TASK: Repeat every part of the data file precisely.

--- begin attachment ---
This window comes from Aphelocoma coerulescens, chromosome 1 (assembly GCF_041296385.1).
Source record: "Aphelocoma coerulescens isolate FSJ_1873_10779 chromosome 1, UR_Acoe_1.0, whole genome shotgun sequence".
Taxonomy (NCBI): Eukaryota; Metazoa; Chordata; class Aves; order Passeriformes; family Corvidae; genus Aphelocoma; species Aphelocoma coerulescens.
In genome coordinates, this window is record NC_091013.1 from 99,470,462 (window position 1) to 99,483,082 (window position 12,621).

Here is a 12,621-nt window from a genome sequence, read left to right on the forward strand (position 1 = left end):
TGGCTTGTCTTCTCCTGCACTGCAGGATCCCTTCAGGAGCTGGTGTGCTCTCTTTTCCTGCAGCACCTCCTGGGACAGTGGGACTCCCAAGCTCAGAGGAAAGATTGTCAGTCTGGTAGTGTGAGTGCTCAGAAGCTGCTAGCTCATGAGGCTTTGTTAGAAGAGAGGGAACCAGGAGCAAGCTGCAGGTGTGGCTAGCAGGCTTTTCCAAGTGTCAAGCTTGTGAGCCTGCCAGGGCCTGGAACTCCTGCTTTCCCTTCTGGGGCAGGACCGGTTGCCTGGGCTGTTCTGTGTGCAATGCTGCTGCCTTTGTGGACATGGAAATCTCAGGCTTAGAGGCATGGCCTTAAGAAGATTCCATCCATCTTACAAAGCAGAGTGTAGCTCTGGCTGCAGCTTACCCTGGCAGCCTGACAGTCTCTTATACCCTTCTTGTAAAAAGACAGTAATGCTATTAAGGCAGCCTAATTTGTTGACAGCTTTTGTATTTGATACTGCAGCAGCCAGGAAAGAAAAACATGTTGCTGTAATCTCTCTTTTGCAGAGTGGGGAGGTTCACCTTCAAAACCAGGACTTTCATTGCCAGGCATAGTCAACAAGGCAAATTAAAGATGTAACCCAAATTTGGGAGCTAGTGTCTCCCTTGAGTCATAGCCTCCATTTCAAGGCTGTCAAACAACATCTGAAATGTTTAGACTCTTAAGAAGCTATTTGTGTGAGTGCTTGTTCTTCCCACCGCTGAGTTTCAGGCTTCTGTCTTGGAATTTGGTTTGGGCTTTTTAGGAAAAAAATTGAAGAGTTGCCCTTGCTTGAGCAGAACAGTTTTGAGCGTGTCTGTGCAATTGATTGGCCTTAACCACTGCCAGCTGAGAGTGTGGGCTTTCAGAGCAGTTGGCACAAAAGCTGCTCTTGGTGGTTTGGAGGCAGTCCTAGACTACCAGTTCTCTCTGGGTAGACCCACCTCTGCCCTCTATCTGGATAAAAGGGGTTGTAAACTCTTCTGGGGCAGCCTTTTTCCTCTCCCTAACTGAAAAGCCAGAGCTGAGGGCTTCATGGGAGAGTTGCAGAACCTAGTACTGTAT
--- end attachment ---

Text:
This window comes from Aphelocoma coerulescens, chromosome 1 (assembly GCF_041296385.1).
Source record: "Aphelocoma coerulescens isolate FSJ_1873_10779 chromosome 1, UR_Acoe_1.0, whole genome shotgun sequence".
Taxonomy (NCBI): Eukaryota; Metazoa; Chordata; class Aves; order Passeriformes; family Corvidae; genus Aphelocoma; species Aphelocoma coerulescens.
In genome coordinates, this window is record NC_091013.1 from 99,470,462 (window position 1) to 99,483,082 (window position 12,621).

Here is a 12,621-nt window from a genome sequence, read left to right on the forward strand (position 1 = left end):
TGGCTTGTCTTCTCCTGCACTGCAGGATCCCTTCAGGAGCTGGTGTGCTCTCTTTTCCTGCAGCACCTCCTGGGACAGTGGGACTCCCAAGCTCAGAGGAAAGATTGTCAGTCTGGTAGTGTGAGTGCTCAGAAGCTGCTAGCTCATGAGGCTTTGTTAGAAGAGAGGGAACCAGGAGCAAGCTGCAGGTGTGGCTAGCAGGCTTTTCCAAGTGTCAAGCTTGTGAGCCTGCCAGGGCCTGGAACTCCTGCTTTCCCTTCTGGGGCAGGACCGGTTGCCTGGGCTGTTCTGTGTGCAATGCTGCTGCCTTTGTGGACATGGAAATCTCAGGCTTAGAGGCATGGCCTTAAGAAGATTCCATCCATCTTACAAAGCAGAGTGTAGCTCTGGCTGCAGCTTACCCTGGCAGCCTGACAGTCTCTTATACCCTTCTTGTAAAAAGACAGTAATGCTATTAAGGCAGCCTAATTTGTTGACAGCTTTTGTATTTGATACTGCAGCAGCCAGGAAAGAAAAACATGTTGCTGTAATCTCTCTTTTGCAGAGTGGGGAGGTTCACCTTCAAAACCAGGACTTTCATTGCCAGGCATAGTCAACAAGGCAAATTAAAGATGTAACCCAAATTTGGGAGCTAGTGTCTCCCTTGAGTCATAGCCTCCATTTCAAGGCTGTCAAACAACATCTGAAATGTTTAGACTCTTAAGAAGCTATTTGTGTGAGTGCTTGTTCTTCCCACCGCTGAGTTTCAGGCTTCTGTCTTGGAATTTGGTTTGGGCTTTTTAGGAAAAAAATTGAAGAGTTGCCCTTGCTTGAGCAGAACAGTTTTGAGCGTGTCTGTGCAATTGATTGGCCTTAACCACTGCCAGCTGAGAGTGTGGGCTTTCAGAGCAGTTGGCACAAAAGCTGCTCTTGGTGGTTTGGAGGCAGTCCTAGACTACCAGTTCTCTCTGGGTAGACCCACCTCTGCCCTCTATCTGGATAAAAGGGGTTGTAAACTCTTCTGGGGCAGCCTTTTTCCTCTCCCTAACTGAAAAGCCAGAGCTGAGGGCTTCATGGGAGAGTTGCAGAACCTAGTACTGTAT